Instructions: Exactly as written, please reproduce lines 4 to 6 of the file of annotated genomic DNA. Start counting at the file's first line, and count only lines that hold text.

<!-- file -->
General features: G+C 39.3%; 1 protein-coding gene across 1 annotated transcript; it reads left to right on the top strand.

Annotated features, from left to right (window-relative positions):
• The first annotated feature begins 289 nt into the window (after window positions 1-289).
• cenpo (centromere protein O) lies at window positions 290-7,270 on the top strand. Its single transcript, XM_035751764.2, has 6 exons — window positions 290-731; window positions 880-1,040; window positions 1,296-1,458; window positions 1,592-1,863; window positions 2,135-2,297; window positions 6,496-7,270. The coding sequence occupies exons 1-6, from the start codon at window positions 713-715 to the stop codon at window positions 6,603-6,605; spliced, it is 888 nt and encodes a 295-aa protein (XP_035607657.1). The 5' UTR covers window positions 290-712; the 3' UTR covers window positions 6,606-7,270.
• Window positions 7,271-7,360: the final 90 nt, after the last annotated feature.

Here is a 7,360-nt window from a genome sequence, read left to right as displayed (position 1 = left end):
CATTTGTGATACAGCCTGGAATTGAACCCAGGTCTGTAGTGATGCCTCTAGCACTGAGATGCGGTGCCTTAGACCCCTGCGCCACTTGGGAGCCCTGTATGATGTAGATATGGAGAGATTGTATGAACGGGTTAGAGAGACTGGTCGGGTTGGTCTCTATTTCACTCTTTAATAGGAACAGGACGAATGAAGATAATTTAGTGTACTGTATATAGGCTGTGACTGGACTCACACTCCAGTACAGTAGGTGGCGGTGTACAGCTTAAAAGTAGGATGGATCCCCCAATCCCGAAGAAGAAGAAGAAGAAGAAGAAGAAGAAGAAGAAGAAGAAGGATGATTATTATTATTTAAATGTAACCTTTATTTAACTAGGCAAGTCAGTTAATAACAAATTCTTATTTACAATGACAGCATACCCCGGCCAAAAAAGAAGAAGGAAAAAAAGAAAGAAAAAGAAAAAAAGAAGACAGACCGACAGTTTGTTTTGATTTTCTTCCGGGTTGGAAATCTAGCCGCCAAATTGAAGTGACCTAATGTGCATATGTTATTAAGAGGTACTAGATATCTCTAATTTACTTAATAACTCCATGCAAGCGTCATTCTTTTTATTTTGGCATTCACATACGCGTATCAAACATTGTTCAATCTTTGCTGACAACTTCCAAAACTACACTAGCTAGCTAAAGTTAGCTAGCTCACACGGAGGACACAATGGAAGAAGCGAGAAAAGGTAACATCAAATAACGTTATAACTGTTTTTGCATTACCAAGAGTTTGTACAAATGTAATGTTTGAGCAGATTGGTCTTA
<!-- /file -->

• cenpo (centromere protein O) lies at window positions 290-7,270 on the top strand. Its single transcript, XM_035751764.2, has 6 exons — window positions 290-731; window positions 880-1,040; window positions 1,296-1,458; window positions 1,592-1,863; window positions 2,135-2,297; window positions 6,496-7,270. The coding sequence occupies exons 1-6, from the start codon at window positions 713-715 to the stop codon at window positions 6,603-6,605; spliced, it is 888 nt and encodes a 295-aa protein (XP_035607657.1). The 5' UTR covers window positions 290-712; the 3' UTR covers window positions 6,606-7,270.
• Window positions 7,271-7,360: the final 90 nt, after the last annotated feature.

Here is a 7,360-nt window from a genome sequence, read left to right as displayed (position 1 = left end):